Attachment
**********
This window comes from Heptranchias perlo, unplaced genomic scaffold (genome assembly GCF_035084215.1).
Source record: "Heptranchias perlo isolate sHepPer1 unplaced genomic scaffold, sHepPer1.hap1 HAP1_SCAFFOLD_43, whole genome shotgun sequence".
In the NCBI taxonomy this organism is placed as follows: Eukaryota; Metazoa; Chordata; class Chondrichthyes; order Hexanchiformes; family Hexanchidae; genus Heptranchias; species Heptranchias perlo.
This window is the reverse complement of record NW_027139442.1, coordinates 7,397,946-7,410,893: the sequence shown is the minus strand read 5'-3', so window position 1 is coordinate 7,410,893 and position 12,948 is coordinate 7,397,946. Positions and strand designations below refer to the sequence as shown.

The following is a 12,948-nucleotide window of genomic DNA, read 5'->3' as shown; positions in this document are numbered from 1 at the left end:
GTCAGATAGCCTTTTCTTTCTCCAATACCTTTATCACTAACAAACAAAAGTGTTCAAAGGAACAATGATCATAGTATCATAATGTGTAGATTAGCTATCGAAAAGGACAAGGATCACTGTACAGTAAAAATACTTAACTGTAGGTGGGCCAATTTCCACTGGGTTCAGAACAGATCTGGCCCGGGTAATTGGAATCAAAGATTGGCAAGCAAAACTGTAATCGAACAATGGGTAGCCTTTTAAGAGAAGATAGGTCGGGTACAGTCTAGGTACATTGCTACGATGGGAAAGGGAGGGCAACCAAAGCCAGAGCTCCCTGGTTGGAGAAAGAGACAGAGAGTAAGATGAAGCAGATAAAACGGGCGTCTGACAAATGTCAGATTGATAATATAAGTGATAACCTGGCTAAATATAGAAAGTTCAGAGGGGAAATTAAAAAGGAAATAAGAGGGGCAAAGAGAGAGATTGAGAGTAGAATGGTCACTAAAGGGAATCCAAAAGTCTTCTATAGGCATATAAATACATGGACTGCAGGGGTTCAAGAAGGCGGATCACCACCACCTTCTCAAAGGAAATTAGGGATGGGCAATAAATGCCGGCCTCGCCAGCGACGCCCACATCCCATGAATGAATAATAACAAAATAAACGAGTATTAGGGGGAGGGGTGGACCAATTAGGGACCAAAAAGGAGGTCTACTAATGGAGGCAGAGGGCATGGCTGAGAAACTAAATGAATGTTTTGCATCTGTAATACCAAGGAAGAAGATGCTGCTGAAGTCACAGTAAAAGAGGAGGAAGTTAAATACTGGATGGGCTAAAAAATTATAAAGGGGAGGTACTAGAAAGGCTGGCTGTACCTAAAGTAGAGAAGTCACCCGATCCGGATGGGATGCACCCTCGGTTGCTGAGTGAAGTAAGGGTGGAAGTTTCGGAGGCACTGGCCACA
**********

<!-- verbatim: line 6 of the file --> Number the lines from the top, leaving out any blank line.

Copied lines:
GTCAGATAGCCTTTTCTTTCTCCAATACCTTTATCACTAACAAACAAAAGTGTTCAAAGGAACAATGATCATAGTATCATAATGTGTAGATTAGCTATCGAAAAGGACAAGGATCACTGTACAGTAAAAATACTTAACTGTAGGTGGGCCAATTTCCACTGGGTTCAGAACAGATCTGGCCCGGGTAATTGGAATCAAAGATTGGCAAGCAAAACTGTAATCGAACAATGGGTAGCCTTTTAAGAGAAGATAGGTCGGGTACAGTCTAGGTACATTGCTACGATGGGAAAGGGAGGGCAACCAAAGCCAGAGCTCCCTGGTTGGAGAAAGAGACAGAGAGTAAGATGAAGCAGATAAAACGGGCGTCTGACAAATGTCAGATTGATAATATAAGTGATAACCTGGCTAAATATAGAAAGTTCAGAGGGGAAATTAAAAAGGAAATAAGAGGGGCAAAGAGAGAGATTGAGAGTAGAATGGTCACTAAAGGGAATCCAAAAGTCTTCTATAGGCATATAAATACATGGACTGCAGGGGTTCAAGAAGGCGGATCACCACCACCTTCTCAAAGGAAATTAGGGATGGGCAATAAATGCCGGCCTCGCCAGCGACGCCCACATCCCATGAATGAATAATAACAAAATAAACGAGTATTAGGGGGAGGGGTGGACCAATTAGGGACCAAAAAGGAGGTCTACTAATGGAGGCAGAGGGCATGGCTGAGAAACTAAATGAATGTTTTGCATCTGTAATACCAAGGAAGAAGATGCTGCTGAAGTCACAGTAAAAGAGGAGGAAGTTAAATACTGGATGGGCTAAAAAATTATAAAGGGGAGGTACTAGAAAGGCTGGCTGTACCTAAAGTAGAGAAGTCACCCGATCCGGATGGGATGCACCCTCGGTTGCTGAGTGAAGTAAGGGTGGAAGTTTCGGAGGCACTGGCCACA